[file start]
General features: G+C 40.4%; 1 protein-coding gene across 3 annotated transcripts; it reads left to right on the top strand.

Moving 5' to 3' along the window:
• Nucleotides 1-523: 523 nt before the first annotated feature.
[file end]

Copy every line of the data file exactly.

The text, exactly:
General features: G+C 40.4%; 1 protein-coding gene across 3 annotated transcripts; it reads left to right on the top strand.

Moving 5' to 3' along the window:
• Nucleotides 1-523: 523 nt before the first annotated feature.